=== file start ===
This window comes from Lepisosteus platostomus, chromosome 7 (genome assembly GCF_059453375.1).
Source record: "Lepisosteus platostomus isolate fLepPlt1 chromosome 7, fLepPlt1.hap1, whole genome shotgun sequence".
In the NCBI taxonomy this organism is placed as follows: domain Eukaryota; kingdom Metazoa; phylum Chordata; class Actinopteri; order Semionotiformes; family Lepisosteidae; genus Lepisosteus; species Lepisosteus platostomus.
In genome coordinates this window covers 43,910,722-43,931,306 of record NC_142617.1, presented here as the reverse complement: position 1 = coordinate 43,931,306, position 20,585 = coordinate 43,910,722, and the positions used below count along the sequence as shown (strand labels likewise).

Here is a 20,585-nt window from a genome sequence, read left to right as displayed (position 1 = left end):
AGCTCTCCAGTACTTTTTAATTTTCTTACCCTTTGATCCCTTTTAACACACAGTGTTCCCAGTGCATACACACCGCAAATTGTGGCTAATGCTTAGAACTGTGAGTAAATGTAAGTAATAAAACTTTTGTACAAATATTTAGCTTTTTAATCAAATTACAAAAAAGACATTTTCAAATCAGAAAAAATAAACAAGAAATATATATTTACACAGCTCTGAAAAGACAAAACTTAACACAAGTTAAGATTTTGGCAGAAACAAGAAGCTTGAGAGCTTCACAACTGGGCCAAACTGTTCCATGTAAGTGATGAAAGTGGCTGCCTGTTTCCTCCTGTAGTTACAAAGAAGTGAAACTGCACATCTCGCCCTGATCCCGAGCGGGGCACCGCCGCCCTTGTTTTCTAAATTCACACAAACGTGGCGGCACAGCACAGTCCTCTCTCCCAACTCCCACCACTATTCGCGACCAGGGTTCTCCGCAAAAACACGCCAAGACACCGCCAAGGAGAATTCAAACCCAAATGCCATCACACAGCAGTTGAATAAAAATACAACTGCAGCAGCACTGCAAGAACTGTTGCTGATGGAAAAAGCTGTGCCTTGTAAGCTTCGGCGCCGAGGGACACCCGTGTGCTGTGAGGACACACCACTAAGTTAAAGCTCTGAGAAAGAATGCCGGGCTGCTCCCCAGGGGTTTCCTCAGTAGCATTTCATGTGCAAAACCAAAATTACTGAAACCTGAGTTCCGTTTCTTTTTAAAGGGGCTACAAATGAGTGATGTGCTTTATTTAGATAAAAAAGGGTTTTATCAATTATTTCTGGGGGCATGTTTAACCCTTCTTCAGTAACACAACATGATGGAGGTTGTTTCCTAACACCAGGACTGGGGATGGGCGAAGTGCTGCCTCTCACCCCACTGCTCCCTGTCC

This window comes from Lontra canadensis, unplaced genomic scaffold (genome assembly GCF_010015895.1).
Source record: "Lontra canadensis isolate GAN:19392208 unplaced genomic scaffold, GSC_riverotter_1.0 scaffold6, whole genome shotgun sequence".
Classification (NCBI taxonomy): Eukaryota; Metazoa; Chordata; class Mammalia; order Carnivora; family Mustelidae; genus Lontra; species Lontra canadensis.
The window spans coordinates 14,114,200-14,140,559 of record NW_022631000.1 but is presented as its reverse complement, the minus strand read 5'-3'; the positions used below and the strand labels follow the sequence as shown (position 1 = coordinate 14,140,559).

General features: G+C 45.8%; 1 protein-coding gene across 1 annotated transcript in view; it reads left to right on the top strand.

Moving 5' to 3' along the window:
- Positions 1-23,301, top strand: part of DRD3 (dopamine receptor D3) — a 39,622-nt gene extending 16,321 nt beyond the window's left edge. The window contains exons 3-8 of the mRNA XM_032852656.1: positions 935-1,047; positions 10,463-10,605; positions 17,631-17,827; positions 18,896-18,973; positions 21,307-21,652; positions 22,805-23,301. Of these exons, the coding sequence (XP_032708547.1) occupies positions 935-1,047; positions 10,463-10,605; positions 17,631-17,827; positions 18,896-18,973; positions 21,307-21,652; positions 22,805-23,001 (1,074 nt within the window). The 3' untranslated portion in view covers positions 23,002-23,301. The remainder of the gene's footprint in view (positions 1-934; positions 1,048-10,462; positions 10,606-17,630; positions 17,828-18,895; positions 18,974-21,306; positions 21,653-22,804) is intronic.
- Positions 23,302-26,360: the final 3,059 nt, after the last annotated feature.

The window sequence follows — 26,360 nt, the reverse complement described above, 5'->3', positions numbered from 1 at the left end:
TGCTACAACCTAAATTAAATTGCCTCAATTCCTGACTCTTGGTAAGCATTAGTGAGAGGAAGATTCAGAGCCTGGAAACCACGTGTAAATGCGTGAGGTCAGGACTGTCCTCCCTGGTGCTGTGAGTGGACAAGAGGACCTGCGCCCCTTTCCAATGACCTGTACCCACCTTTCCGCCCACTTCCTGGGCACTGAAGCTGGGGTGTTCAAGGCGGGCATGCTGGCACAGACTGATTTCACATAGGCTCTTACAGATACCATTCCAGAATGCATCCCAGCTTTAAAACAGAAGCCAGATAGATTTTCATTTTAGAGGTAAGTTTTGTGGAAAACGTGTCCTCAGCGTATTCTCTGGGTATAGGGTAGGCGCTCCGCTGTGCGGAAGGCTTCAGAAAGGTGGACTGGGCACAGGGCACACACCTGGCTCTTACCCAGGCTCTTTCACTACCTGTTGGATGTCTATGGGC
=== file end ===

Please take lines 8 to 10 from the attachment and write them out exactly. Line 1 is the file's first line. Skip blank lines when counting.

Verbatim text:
Source record: "Lontra canadensis isolate GAN:19392208 unplaced genomic scaffold, GSC_riverotter_1.0 scaffold6, whole genome shotgun sequence".
Classification (NCBI taxonomy): Eukaryota; Metazoa; Chordata; class Mammalia; order Carnivora; family Mustelidae; genus Lontra; species Lontra canadensis.
The window spans coordinates 14,114,200-14,140,559 of record NW_022631000.1 but is presented as its reverse complement, the minus strand read 5'-3'; the positions used below and the strand labels follow the sequence as shown (position 1 = coordinate 14,140,559).